Cricket World Cup hit by rain can cost millions of insurers



File photo: Referees Richard Kettleborough, Richard Illingworth and Michael Gough inspect the lawn after the rain delayed the start of the World Cup match between Bangladesh and Sri Lanka at the Bristol County Ground in Bristol on June 11, 2019. game was abandoned later.
Image credit: AFP

London: Lost revenues from a record number of World Cup cricket matches in England and Wales could result in claims of several million pounds for each piece of abandoned equipment, insurance sources said.

Broadcasters, organizers, venues, advertising sponsors and food outlets are among the companies left out after four matches were canceled in an exceptionally rainy June month.

Due to the hectic nature of the tournament, which features 48 one-day games between May and July, ending on July 14, there is no chance of rescheduling except for the semifinals and finals.

Companies typically purchase contingency, or cancellation, insurance for sporting events, which covers everything from stale rain to terrorist attacks.

Lloyd & # 39; s, from London-based insurance company Beazley, estimated, for example, that the Football World Cup in Russia in 2018 was insured for more than $ 10 billion, including coverage for material damages and cyber-violations, as well as cancellation .

Insurers say coverage for the less popular cricket equivalent will be much lower.

Star India holds global media rights to the cricket tournament, but has licensed other rights to sports broadcasters in other countries.

However, it is likely that it has lost at least 1 million pounds ($ 1.26 million) for each abandoned game, according to insurance experts, who get huge advertising revenue in India for a popular sport in a country of more than one billion people.

Star India did not respond to requests for comments.

There are 123 advertising spots for broadcasters in a World Cup match, after each of the 100 overs and 20 wickets and at intervals, said Jonathan Ticehurst, director of insurance brokerage Lloyd's of London who made insurance for cricket .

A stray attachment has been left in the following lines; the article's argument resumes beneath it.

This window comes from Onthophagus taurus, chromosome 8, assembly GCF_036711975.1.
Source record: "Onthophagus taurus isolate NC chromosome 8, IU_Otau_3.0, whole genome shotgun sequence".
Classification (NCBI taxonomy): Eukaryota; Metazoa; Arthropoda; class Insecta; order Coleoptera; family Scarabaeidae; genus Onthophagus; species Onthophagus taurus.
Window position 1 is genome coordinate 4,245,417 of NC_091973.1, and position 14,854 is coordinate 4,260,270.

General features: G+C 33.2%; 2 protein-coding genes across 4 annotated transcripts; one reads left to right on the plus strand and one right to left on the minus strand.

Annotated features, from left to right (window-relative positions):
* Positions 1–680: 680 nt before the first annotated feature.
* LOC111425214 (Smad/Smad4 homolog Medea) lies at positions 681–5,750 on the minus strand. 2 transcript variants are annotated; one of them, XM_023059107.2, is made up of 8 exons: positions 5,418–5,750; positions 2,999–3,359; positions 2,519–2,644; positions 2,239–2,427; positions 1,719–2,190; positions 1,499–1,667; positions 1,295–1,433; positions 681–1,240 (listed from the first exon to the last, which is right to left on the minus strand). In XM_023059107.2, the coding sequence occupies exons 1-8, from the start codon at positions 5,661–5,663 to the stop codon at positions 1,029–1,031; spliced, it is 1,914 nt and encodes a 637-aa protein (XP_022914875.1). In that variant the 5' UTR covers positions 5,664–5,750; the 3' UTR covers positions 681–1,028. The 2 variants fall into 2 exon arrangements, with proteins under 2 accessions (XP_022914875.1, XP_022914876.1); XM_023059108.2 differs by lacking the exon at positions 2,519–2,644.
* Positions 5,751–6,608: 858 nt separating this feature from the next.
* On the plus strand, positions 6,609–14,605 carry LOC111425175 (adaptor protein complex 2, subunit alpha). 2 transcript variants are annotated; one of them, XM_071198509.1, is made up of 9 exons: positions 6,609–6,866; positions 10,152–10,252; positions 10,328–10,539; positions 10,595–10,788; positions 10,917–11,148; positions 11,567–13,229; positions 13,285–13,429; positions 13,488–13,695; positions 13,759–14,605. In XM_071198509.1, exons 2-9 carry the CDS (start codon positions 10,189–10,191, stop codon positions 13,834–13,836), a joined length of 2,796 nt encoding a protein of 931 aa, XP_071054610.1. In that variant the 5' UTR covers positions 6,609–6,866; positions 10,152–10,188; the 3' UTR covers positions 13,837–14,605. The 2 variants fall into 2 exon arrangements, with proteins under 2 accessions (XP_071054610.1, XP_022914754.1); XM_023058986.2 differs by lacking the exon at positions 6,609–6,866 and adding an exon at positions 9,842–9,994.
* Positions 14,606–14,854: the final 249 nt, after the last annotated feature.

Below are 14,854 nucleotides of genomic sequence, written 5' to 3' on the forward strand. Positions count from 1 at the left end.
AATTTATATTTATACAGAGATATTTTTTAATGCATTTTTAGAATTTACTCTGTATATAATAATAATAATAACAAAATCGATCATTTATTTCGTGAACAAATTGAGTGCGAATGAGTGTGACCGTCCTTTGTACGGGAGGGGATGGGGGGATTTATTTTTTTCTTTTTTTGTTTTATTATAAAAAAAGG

Broadcasters buy contingency insurance, such as "in case they do not play, they are not able to charge" advertisers, he said.

The luminaires, several of which were sold, also attracted ticket sales of at least a few hundred thousand pounds each, with larger games probably attracting sales of more than a million pounds, based on Reuters estimates.

Viewers get all their money back if no ball is thrown, or if the game is abandoned after a small amount of play.

The England and Wales Cricket Board (ECB), which receives revenue from the sale of tickets, said it had an insurance policy against the games being canceled, but declined to comment further.

Star India probably made contingency insurance for Indian insurers, but reinsurance may have been provided by the Lloyd's of London specialist market, insurers said.

Reinsurers share the burden of large losses with insurers in exchange for part of the premium.

The ECB probably also bought insurance from the Lloyd's market, along with county teams whose land was reserved for accidental disputes, industry sources said.

Local teams will buy insurance against lost sales at local bars and restaurants, sources said.

But insurers may also require customers to withstand losses for one, two or even three abandoned games, experts said. In four rounds, you are likely to be able to claim insurance if not before.

"Insurers probably looked at the schedule and judged that you would not go through the World Cup without two or three games being canceled," one subscriber said.

"They'll probably charge an excess of two or three games." The four abandoned games were all in smaller venues. An abandoned game at a bigger stadium in London, Birmingham or Manchester during the remaining 3 ½ weeks of the tournament would have an even bigger financial impact, according to insurers.


Source link